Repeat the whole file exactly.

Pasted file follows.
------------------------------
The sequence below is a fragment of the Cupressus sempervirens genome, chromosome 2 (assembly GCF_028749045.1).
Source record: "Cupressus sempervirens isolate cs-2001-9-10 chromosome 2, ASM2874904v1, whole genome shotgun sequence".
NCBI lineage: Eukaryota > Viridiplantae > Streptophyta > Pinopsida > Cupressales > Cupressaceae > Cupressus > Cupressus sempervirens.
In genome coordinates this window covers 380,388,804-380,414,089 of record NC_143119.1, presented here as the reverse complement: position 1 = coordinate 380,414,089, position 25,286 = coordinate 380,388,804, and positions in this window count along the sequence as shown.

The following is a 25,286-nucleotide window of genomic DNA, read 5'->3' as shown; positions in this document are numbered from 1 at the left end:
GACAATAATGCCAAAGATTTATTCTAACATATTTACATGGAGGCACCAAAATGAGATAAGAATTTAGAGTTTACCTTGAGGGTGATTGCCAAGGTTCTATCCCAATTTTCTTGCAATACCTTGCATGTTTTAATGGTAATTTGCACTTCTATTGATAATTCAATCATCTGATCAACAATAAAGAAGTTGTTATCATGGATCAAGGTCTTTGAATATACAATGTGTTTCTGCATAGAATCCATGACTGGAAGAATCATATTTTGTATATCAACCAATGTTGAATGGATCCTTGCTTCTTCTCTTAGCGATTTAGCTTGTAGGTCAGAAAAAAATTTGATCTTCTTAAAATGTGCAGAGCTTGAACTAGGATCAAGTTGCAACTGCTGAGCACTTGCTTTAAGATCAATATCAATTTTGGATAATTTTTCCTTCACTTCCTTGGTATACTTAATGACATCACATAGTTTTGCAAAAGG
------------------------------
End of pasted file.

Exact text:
The sequence below is a fragment of the Cupressus sempervirens genome, chromosome 2 (assembly GCF_028749045.1).
Source record: "Cupressus sempervirens isolate cs-2001-9-10 chromosome 2, ASM2874904v1, whole genome shotgun sequence".
NCBI lineage: Eukaryota > Viridiplantae > Streptophyta > Pinopsida > Cupressales > Cupressaceae > Cupressus > Cupressus sempervirens.
In genome coordinates this window covers 380,388,804-380,414,089 of record NC_143119.1, presented here as the reverse complement: position 1 = coordinate 380,414,089, position 25,286 = coordinate 380,388,804, and positions in this window count along the sequence as shown.

The following is a 25,286-nucleotide window of genomic DNA, read 5'->3' as shown; positions in this document are numbered from 1 at the left end:
GACAATAATGCCAAAGATTTATTCTAACATATTTACATGGAGGCACCAAAATGAGATAAGAATTTAGAGTTTACCTTGAGGGTGATTGCCAAGGTTCTATCCCAATTTTCTTGCAATACCTTGCATGTTTTAATGGTAATTTGCACTTCTATTGATAATTCAATCATCTGATCAACAATAAAGAAGTTGTTATCATGGATCAAGGTCTTTGAATATACAATGTGTTTCTGCATAGAATCCATGACTGGAAGAATCATATTTTGTATATCAACCAATGTTGAATGGATCCTTGCTTCTTCTCTTAGCGATTTAGCTTGTAGGTCAGAAAAAAATTTGATCTTCTTAAAATGTGCAGAGCTTGAACTAGGATCAAGTTGCAACTGCTGAGCACTTGCTTTAAGATCAATATCAATTTTGGATAATTTTTCCTTCACTTCCTTGGTATACTTAATGACATCACATAGTTTTGCAAAAGG